The key characteristics that distinguish strong transport safety performers – and low insurance claimers – have been identified.

New Australian research highlights a list of safety management practices proven to improve safety performance in the heavy vehicle transport industry. The characteristics also improve business’ bottom line, particularly by reducing insured AND (more importantly) UNINSURED costs associated with a crash.

The research found strong safety performers, for example:

  • Have a strong safety culture, where driver input to health and safety decisions is encouraged, and systematic fatigue monitoring and documenting of fatigue risk management practices
  • Complete risk assessments in consultation between managers and drivers, so drivers can anticipate and avoid risks
  • Perform maintenance and pre-trip vehicle checks to ensure trucks are in a safe condition for all trips
  • Assess driver fitness and include safe driving records in recruitment criteria
  • Base driver training on individual tuition by experienced drivers, and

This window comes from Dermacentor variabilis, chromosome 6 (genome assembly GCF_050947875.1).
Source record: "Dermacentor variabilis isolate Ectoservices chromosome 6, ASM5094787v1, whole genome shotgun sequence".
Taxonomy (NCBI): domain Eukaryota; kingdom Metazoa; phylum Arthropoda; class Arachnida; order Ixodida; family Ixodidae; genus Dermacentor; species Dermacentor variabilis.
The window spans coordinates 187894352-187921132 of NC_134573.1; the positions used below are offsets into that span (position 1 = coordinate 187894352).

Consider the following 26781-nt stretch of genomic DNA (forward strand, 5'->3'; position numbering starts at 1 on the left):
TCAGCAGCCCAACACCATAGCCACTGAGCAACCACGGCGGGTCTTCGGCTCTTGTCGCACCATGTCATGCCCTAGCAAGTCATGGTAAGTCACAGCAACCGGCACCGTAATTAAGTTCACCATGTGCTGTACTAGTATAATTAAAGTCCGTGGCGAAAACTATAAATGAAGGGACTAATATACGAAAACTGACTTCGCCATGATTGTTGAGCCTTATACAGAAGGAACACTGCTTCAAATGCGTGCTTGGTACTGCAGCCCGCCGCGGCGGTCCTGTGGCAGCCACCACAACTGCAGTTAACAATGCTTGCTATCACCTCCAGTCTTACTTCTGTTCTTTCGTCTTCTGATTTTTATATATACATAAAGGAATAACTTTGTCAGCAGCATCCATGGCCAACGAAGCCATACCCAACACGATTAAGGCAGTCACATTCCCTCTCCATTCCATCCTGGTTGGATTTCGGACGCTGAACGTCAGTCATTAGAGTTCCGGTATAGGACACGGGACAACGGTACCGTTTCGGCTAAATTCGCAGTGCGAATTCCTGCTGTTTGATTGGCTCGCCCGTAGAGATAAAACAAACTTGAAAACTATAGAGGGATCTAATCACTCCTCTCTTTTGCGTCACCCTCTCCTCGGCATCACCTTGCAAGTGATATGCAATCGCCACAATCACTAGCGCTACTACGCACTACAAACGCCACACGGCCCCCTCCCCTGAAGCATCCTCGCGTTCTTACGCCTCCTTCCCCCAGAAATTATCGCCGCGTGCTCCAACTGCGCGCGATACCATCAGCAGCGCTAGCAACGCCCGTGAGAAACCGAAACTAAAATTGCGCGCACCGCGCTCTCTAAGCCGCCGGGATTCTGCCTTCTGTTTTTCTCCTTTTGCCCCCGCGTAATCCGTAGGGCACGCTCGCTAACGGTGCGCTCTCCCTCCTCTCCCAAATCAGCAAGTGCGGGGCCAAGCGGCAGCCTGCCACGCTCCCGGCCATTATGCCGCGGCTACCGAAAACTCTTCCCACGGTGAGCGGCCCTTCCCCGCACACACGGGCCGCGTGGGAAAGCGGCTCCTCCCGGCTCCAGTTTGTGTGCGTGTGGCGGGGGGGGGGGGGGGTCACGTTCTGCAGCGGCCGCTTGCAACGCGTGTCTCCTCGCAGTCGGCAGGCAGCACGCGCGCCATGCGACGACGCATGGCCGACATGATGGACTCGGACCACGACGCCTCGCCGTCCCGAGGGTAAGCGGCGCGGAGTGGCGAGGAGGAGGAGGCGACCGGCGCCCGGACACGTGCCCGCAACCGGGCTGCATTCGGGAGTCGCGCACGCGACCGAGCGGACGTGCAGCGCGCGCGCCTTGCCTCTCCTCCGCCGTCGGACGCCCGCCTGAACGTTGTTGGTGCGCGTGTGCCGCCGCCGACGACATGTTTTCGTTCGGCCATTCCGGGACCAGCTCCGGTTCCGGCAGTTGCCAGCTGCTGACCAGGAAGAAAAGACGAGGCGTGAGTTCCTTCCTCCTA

• Have managers who show leadership in making safety a clear priority.

The research also came up with some surprising findings. For example, companies accredited under the National Heavy Vehicle Accreditation Scheme for fatigue management had higher insurance claims and more fatigue policies and training than better performers.

Companies with in-vehicle monitoring systems (IVMS) also tended to be higher insurance claimers, perhaps because IVMS-generated data was used for business purposes rather than safety.

The research was in response to the heavy vehicle transport sector being over-represented in vehicle crashes. Its findings can be implemented by transport companies – and their insurers – to improve risk assessment and risk management processes.

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